As part of the wave of Romanticism in the 18th and 19th centuries, encompassing James MacPherson's Ossian and the works of Sir Walter Scott, certain Scots songs became famous across Europe, particularly in Germany, where the songs of Burns, for example, were translated and remade.
Ferdinand Freiligrath (1810-1876), the German poet and translator, made his own versions of Burns' Is There for Honest Poverty, called Trotz Alledem (literally 'for aa that'). Originally a straight translation of Burns, a later version was rewritten to suit the politics of the 1848 Revolution.
The song has continued in German tradition through the singing of Hannes Wader, who constantly updates it to reflect new political happenings.
Freiligrath also translated The Lea-Rig, My Heart's in the Highlands and John Anderson, My Jo, amongst others, in his 1841 collection Gedichte (poems). Read it online at the Internet Archive.
In the late 18th century, Edinburgh publisher George Thomson commissioned numerous well-known European composers to produce arrangements of Scots songs for his A Select Collection of Original Scottish Airs, including Beethoven, Haydn, Ignaz Pleyel, Leopold Kozeluch and Carl Maria von Weber.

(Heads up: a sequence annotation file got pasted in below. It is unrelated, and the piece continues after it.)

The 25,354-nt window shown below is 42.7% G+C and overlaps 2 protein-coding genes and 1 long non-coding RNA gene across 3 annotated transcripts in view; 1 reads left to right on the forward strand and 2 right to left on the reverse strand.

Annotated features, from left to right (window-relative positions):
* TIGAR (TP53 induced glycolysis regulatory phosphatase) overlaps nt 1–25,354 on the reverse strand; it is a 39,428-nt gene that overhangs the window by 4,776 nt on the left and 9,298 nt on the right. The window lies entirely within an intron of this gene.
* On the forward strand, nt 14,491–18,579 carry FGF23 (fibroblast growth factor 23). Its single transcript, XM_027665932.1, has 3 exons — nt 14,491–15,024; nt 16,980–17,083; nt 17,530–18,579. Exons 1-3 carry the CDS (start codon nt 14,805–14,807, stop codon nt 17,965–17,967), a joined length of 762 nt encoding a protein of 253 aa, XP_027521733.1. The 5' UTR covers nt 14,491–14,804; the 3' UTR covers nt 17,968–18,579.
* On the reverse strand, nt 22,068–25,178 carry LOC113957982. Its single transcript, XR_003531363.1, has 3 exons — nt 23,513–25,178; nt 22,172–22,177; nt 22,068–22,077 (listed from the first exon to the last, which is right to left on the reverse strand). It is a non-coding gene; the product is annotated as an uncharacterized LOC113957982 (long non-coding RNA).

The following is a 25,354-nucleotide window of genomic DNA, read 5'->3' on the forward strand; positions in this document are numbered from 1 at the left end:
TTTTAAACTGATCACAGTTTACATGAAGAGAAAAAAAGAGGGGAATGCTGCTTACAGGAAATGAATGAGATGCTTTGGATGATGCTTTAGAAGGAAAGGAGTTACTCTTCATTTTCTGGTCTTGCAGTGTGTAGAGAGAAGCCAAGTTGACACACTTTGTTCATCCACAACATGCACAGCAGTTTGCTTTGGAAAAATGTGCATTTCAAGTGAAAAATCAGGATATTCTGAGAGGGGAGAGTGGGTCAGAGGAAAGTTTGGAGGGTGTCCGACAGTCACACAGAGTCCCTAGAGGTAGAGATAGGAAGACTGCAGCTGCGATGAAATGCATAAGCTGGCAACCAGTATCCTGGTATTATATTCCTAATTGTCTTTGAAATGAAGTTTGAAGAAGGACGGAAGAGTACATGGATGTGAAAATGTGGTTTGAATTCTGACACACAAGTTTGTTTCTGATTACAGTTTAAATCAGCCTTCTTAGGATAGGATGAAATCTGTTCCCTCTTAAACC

Some of the best known Scots ballads also exist in other traditions, particularly Scandinavia, such as the Twa Sisters, "De Två Systrarne" in Swedish. The Scottish band Malinky and Swedish band Ranarim performed a dual Scots/Swedish version using the Swedish melody at the Celtic Connections festival in 2007:
- Roger Fiske, Scotland in Music: A European Enthusiasm, Cambridge University Press, 1984.
- James Porter, "Scottish Song Traditions Abroad" in Scottish Life and Society: Oral Literature and Performance Culture, John Donald/Birlinn, 2007.